Both magic and wizardry (and sorcery, which is the dark side of wizardry) can meet and interact in what is called the "gray space." Although the gray space seems to have no physical location itself, what happens within it--especially when powers battle each other there--can greatly affect what happens in the world outside. How wizardry and magic can interact there, even though they are two different kinds of power, isn't spelled out by the author. Even more intriguing and unusual, authentically spiritual people (as opposed to those who use religion for politics or profit) can also enter the gray space. Cherryh doesn't tell the reader how or why this "meeting place" works for these distinct types of people, but she uses it so consistently that, while I'm in her world, I can believe that she knows the rules of it and just hasn't told me what they are.

There was only one element of the magical system used in the Fortress series that pulled me out of my willing suspension of disbelief. Toward the end of the series, the gray space becomes used as an almost science-fictional transport device. This took me out of the story for two reasons: first, this capability of the gray space hadn't been "set up" in the story beforehand, or integrated with the other uses of the space; second, the several "terminals" of the "transport device" were a bit too conveniently located, seeming to be placed at exactly the locations the characters needed to get to and from quickly (and nowhere else that I noticed). Both of these reasons caused the same problem for me as a reader: they made the use of magic feel inconsistent, as if the magic's internal rules had somehow changed.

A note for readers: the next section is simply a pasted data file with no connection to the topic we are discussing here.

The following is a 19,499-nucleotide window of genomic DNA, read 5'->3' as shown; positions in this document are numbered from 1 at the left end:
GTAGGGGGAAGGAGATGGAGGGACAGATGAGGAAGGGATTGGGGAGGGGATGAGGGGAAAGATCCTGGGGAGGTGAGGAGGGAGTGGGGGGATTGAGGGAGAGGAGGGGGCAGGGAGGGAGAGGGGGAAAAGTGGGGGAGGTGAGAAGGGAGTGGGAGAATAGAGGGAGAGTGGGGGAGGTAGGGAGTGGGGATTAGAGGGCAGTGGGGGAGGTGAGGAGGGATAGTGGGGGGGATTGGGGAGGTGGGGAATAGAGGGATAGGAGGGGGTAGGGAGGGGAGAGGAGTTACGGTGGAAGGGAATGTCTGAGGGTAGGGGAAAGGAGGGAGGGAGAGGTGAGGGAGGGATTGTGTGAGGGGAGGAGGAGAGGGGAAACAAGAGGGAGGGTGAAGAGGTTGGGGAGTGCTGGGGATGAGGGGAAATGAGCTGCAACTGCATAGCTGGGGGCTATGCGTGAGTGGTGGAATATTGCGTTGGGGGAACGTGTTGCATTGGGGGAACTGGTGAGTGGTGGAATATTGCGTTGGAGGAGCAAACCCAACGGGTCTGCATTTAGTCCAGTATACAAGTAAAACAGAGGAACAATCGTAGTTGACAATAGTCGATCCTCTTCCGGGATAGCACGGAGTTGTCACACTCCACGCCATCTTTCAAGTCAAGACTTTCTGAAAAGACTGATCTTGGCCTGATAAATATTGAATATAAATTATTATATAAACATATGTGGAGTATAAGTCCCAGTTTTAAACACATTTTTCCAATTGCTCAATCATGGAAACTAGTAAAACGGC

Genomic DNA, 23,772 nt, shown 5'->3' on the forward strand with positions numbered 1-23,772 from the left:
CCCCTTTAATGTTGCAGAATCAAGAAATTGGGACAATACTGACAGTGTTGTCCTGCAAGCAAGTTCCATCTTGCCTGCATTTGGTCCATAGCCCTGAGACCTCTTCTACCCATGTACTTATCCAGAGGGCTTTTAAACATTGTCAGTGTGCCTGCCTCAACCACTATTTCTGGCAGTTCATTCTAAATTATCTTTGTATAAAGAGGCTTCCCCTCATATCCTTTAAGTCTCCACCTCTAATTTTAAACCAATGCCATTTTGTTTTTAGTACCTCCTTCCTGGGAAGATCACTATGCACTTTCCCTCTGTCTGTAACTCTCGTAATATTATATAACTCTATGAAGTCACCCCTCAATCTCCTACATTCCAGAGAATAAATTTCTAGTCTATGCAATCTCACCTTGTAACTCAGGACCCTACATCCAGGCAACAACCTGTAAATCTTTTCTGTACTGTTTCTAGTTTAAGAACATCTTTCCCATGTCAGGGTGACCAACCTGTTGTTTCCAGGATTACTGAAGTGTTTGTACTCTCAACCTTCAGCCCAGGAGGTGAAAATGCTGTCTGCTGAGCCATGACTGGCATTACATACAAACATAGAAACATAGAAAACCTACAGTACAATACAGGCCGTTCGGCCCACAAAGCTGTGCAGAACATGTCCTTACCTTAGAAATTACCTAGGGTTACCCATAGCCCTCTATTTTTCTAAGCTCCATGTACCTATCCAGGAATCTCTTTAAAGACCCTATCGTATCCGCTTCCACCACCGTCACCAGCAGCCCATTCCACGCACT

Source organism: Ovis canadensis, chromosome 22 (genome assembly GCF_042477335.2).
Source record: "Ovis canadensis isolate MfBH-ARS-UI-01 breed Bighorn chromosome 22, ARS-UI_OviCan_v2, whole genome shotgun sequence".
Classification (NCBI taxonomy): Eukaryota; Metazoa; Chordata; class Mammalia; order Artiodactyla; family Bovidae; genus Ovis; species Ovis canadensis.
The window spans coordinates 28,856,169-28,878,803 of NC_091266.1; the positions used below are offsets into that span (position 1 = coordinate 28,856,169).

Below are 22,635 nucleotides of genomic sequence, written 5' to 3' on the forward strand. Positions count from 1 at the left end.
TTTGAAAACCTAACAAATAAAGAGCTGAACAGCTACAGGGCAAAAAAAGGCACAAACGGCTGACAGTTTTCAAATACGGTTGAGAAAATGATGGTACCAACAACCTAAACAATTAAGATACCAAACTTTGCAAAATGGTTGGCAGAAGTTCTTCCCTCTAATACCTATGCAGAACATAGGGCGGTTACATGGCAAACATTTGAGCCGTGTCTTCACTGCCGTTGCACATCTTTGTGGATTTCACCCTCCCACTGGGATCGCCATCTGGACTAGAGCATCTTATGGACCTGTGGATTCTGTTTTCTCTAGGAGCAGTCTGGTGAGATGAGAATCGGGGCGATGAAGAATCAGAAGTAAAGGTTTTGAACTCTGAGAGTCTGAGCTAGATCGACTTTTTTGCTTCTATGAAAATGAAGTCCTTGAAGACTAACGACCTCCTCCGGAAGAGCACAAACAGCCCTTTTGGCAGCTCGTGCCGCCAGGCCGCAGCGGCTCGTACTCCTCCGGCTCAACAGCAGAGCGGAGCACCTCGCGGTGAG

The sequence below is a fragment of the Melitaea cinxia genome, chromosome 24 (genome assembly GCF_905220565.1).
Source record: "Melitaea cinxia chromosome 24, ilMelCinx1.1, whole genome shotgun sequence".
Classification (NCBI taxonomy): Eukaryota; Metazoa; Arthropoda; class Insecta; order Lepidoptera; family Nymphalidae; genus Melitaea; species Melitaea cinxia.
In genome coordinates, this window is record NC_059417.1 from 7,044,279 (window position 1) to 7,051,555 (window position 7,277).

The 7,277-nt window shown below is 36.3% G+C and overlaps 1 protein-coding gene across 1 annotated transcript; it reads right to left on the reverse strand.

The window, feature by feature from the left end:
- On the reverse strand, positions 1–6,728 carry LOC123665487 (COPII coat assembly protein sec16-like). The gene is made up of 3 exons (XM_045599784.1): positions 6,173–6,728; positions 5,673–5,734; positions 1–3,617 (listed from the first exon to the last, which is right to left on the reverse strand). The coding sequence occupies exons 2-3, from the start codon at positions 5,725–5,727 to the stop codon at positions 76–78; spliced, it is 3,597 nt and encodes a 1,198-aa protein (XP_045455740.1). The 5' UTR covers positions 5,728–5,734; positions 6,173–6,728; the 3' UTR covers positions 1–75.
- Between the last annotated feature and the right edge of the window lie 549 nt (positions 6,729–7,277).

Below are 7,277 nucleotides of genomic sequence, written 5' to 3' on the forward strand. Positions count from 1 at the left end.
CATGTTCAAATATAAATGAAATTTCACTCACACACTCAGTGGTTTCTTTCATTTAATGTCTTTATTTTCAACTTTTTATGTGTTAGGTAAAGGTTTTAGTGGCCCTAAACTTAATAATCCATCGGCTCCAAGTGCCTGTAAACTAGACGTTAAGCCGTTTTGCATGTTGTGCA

When using elements of an RPG script in a story, remember that the reader trusts you, as the author, to provide a coherent plot and a world that's consistently believable even in its magical system. If you provide those elements to the reader--therefore, first of all, to the editor--you're less likely to receive a form letter saying, "Sorry. We don't publish stories written from RPG scripts."


Copyright 2001 by Trudy G. Shaw